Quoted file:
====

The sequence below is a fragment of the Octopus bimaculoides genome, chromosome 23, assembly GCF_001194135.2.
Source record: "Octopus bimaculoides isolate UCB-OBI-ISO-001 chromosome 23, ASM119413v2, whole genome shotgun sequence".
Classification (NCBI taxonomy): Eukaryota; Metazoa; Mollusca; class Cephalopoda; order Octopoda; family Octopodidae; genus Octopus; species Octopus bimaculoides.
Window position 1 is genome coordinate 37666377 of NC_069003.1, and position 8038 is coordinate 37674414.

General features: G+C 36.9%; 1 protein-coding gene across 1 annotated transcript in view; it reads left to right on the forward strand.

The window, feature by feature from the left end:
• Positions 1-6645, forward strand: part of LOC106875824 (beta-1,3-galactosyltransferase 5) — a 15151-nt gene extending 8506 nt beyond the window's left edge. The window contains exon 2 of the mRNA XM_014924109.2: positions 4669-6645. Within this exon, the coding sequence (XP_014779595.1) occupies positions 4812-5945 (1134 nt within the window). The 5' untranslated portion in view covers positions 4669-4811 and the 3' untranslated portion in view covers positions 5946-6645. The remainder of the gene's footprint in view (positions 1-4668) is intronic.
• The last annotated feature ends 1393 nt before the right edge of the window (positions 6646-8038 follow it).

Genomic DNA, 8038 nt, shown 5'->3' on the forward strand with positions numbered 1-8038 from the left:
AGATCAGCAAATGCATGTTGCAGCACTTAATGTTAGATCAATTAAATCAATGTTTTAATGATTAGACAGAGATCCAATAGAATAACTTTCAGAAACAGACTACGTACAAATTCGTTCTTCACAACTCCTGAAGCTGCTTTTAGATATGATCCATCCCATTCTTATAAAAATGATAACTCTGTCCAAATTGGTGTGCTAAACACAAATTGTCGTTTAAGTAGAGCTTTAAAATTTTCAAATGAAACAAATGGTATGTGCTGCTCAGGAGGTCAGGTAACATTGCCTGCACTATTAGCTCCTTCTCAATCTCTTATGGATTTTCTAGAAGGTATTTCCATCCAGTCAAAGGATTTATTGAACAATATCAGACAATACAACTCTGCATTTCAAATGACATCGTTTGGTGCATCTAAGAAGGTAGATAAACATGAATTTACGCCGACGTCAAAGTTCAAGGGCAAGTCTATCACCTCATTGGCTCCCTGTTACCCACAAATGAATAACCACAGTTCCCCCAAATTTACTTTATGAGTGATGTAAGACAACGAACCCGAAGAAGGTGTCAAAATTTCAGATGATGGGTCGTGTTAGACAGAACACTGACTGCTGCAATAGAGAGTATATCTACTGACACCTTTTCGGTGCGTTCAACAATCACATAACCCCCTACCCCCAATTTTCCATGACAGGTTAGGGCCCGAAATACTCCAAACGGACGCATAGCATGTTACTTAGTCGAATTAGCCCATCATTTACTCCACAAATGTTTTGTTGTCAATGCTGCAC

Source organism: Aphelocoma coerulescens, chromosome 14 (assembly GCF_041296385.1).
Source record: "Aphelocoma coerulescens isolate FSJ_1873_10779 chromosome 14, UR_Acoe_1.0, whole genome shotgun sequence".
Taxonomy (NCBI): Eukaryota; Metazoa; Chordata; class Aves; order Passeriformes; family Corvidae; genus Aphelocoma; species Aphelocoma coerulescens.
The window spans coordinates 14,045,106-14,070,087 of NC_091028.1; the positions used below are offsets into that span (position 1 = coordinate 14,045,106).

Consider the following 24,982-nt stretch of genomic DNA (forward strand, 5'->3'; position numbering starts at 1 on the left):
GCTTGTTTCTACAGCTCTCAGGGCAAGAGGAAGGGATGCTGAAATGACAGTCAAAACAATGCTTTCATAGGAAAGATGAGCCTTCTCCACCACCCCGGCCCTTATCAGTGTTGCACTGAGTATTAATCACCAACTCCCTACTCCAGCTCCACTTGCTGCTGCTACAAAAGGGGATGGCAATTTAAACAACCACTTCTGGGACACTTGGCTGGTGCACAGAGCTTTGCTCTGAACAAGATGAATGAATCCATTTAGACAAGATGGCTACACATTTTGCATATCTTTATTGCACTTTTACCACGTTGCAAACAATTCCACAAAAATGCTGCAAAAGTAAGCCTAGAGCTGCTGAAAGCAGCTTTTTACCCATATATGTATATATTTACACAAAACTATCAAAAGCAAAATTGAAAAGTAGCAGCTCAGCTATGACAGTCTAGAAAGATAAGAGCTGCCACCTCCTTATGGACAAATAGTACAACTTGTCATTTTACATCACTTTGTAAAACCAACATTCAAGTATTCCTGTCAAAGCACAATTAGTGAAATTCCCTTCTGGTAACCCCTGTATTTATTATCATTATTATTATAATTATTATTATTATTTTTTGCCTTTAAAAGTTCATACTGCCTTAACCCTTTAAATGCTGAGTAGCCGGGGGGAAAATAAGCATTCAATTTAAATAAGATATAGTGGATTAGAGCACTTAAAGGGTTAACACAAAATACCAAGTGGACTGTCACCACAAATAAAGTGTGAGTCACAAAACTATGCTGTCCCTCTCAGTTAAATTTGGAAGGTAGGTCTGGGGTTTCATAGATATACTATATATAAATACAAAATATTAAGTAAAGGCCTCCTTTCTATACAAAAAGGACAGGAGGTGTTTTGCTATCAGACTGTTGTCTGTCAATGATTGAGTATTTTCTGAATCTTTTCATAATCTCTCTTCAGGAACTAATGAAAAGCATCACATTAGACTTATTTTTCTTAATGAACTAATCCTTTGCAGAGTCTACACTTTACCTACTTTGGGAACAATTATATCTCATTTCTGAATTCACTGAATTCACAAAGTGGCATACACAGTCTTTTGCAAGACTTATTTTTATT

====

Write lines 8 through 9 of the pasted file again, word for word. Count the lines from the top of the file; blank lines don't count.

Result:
• The last annotated feature ends 1393 nt before the right edge of the window (positions 6646-8038 follow it).

Genomic DNA, 8038 nt, shown 5'->3' on the forward strand with positions numbered 1-8038 from the left: